It has officially been 2 weeks since I finished weaning Raelynn from breastfeeding. I know that might sound nuts to some of you, as you're no doubt thinking, "But Raelynn's turning 3 in a few weeks." I KNOW. I don't need you to point that out to me. Please. I'm happy I breastfed her and happy it lasted as long as it did. Of course, I'm also happy to have my boobs back. For a few months at least until the new baby arrives.
During my adventures in breastfeeding, I had so much support. From my amazing breastfeeding coach I met through La Leche League who came to the hospital right after I delivered to help me get Raelynn latched on to my husband who came with me to those La Leche League meetings to learn more about breastfeeding and even explaining everything he learned to his parents so I had their support as well. I had some great friends and family who always stood behind me for nurturing my daughter naturally too.
I also had just as many people make idiotic comments to me online about breastfeeding. I'm not here to tell you how to live your life, so please, don't tell me how to live mine. Doing something that women have done to feed their children naturally for thousands and thousands and thousands of years should not be frowned down upon. This list sums up a lot of the shit people said to me, quite accurately too.
One thing I do like about China is that no one EVER said a single thing to me while I was breastfeeding my daughter in public. You might think perhaps they were afraid to speak to me because I'm foreign and I might not understand but let me just tell you something about Chinese people: they will come up and say the most mind-numbingly stupid but well-meaning things to you in public. Once, I had a man run across a street to come up and tell me Raelynn wasn't wearing shoes. SHE WAS A SMALL BABY. She couldn't walk. WHY would I get her shoes to smush up her feet? She had on little sock booties that were plenty warm. My Chinese skills are not the best but I do understand much of what is spoken to me. When Raelynn was very small, Jeremy was always with me when we were out and about. No one ever said anything to him either because he would have told them to shove it.
Back home in the states, I have heard so many horrible things breastfeeding women have had to endure. It makes me so angry that people find this offensive in a country like ours, one of the most advanced places in the world. But attitudes like this really do set us back. I love that I could be out at a restaurant in the US feeding the new baby with a cover on to keep myself from being exposed and someone would find this offensive. Yet, if I walked into a restaurant with a top that showed off my cleavage, not one person would express disgust. If I'm still breastfeeding the new baby when we go back to the US, I'll let you know what people say to me but honestly, I'll be so happy if I can wean Baby Qu #2 over here first.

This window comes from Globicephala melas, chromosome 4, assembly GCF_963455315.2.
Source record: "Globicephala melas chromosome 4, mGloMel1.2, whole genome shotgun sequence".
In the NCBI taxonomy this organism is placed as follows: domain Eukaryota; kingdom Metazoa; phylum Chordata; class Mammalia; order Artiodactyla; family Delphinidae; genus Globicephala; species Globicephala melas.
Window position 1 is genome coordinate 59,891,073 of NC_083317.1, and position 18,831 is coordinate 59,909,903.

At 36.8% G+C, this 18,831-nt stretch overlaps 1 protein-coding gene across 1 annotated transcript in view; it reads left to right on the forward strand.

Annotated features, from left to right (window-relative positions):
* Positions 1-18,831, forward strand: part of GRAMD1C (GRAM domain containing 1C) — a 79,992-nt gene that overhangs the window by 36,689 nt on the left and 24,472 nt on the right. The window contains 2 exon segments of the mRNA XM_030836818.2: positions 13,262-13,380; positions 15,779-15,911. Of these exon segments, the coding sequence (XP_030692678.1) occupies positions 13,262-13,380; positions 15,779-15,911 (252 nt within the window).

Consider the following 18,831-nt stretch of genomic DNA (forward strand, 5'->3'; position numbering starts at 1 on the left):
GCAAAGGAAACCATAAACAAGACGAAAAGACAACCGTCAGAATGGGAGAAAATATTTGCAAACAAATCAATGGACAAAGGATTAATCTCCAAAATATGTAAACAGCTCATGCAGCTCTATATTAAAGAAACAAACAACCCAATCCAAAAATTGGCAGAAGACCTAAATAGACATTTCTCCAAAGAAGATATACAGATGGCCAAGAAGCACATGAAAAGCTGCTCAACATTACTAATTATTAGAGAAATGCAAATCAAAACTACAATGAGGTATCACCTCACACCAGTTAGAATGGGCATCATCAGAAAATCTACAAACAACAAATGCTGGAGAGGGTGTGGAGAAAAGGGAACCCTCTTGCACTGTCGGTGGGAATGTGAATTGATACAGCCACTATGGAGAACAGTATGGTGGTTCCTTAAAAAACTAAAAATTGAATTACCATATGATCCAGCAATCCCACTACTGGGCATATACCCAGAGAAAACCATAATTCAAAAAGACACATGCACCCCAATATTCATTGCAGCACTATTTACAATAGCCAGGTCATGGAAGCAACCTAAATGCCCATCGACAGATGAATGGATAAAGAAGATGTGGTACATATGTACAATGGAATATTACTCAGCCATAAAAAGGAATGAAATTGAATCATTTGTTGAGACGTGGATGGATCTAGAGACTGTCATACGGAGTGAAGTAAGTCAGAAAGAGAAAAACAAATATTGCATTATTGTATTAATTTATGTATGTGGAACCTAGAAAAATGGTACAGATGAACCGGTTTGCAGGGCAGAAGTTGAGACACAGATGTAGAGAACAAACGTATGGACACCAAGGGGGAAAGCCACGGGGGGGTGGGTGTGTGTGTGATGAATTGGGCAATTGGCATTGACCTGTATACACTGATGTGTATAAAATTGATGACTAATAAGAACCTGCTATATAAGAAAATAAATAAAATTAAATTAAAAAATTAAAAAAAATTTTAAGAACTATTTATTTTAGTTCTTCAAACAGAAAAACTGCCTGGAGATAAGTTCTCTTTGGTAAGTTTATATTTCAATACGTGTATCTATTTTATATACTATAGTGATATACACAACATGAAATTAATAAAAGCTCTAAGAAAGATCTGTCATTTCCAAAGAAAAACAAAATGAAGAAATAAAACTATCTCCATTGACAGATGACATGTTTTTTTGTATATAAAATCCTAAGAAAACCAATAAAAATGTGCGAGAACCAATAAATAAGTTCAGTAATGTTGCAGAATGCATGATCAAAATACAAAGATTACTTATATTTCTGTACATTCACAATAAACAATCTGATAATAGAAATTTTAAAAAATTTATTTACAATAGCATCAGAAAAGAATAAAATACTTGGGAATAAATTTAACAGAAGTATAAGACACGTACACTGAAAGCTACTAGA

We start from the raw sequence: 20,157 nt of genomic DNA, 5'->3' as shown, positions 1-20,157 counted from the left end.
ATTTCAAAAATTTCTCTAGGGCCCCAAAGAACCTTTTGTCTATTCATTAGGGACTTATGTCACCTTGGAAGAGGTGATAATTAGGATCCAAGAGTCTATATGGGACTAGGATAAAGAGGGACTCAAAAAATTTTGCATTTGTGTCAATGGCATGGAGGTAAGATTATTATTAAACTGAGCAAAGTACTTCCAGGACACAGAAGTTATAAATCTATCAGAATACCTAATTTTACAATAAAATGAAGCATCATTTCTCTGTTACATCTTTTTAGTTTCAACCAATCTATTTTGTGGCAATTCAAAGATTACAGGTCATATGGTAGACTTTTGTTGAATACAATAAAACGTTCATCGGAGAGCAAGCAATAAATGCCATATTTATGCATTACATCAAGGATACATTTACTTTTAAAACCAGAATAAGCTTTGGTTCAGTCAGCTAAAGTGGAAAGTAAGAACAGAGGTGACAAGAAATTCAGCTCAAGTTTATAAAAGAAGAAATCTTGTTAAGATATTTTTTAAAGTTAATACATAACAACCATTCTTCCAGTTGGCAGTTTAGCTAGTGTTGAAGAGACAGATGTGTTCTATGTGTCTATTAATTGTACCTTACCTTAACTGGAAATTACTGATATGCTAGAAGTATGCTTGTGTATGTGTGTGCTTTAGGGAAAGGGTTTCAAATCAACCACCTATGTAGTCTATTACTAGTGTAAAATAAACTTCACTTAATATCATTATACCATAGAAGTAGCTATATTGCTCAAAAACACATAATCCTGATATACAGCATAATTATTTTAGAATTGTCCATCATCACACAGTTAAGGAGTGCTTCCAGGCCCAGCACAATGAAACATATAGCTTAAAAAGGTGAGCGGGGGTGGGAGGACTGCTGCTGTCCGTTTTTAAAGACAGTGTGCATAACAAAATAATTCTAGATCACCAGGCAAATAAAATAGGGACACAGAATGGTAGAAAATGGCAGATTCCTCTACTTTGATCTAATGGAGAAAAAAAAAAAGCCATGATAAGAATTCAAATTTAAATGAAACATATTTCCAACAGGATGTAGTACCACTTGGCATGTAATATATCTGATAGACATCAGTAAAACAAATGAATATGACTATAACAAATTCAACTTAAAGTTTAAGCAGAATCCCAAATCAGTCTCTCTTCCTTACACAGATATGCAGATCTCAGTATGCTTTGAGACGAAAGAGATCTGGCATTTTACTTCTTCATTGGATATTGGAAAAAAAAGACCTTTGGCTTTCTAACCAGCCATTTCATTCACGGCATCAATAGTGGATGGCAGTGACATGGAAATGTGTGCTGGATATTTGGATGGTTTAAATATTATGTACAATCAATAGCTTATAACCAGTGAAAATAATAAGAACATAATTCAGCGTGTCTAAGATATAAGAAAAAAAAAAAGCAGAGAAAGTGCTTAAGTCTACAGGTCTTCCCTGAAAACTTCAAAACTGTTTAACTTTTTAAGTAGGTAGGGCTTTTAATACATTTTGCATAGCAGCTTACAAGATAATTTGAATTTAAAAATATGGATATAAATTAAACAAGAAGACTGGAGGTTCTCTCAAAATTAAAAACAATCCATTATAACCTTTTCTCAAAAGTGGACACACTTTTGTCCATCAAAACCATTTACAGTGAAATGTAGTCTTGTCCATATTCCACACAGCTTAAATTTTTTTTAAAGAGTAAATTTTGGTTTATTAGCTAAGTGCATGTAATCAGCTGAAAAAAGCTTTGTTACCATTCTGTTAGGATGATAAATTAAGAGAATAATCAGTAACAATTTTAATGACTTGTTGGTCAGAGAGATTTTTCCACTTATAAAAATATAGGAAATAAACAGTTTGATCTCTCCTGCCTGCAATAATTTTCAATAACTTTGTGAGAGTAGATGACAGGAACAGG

So, how did I finally get my girl to give up the boobies? Well, it took time to wean her. I know many people who weaned their children much more quickly. But every child is different. My breastfeeding coach said I would have to follow her lead and that I couldn't just cut her off cold turkey. I needed to start decreasing the feedings. I did, but it was a battle. And when I saw Raelynn fighting me on things, I backed up and would try again after a couple more weeks. This two-steps-forward-two-steps-back logic was what really worked for us. My friend Chrystal had suggested counting down from 20 to 1 which I tried with very little success. Raelynn just wasn't ready to let go completely.
Slowly but surely, I began to cut off her feedings. I did away with the one in the middle of the night and to calm her down, would just bring her in to sleep with us when she woke up crying for it. She wanted to be close to me. It took a couple weeks for her to stop crying about it. Then I had 3 left: morning, afternoon nap and before bedtime. Mornings were also hard to cut out. My husband would help me distract her, offering her something like milk or yogurt instead while I'd get ready for work. Soon, she forgot all about morning boobies. Naptime and bedtime were all I had left. As I potty trained her, I allowed her to have both, but once she got the hang of the potty, I began to count down like Chrystal had suggested earlier...and it began to work, finally! She was ready!
I waited for her to start school with me before I completely tossed the naptime boobies. She would fall asleep on me on the bus ride home and not need her boobies. She forget about that feeding too. And then, there was just bedtime boobies. I decreased the countdown to 10 to 1. And then one night two weeks ago, she didn't ask for boobies. And I didn't offer. She brushed her teeth, climbed into bed and happily listened to stories. She kissed me goodnight and went right to sleep.
And I went to our bedroom and cried.
I cried because it was the end of breastfeeding Raelynn. I knew it would come some day. And I wanted this day to come. But all of Raelynn's baby days flashed before my eyes and I realized my sweet baby was now a big girl. And while I'll miss her as a little baby, I have this amazing big girl to watch grow up into a little lady. Hopefully, a little lady who covers her boobs modestly and isn't afraid to breastfeed her children when she grows up.
Here's a photo of Raelynn and me when she was just a newborn, while we were still in the hospital. Before any anti-breastfeeding folks get their panties in a bunch, please know this is not a picture of me feeding her but was taken after, while I'm covered up and cuddling with my sweet precious angel.
And here's my big girl now!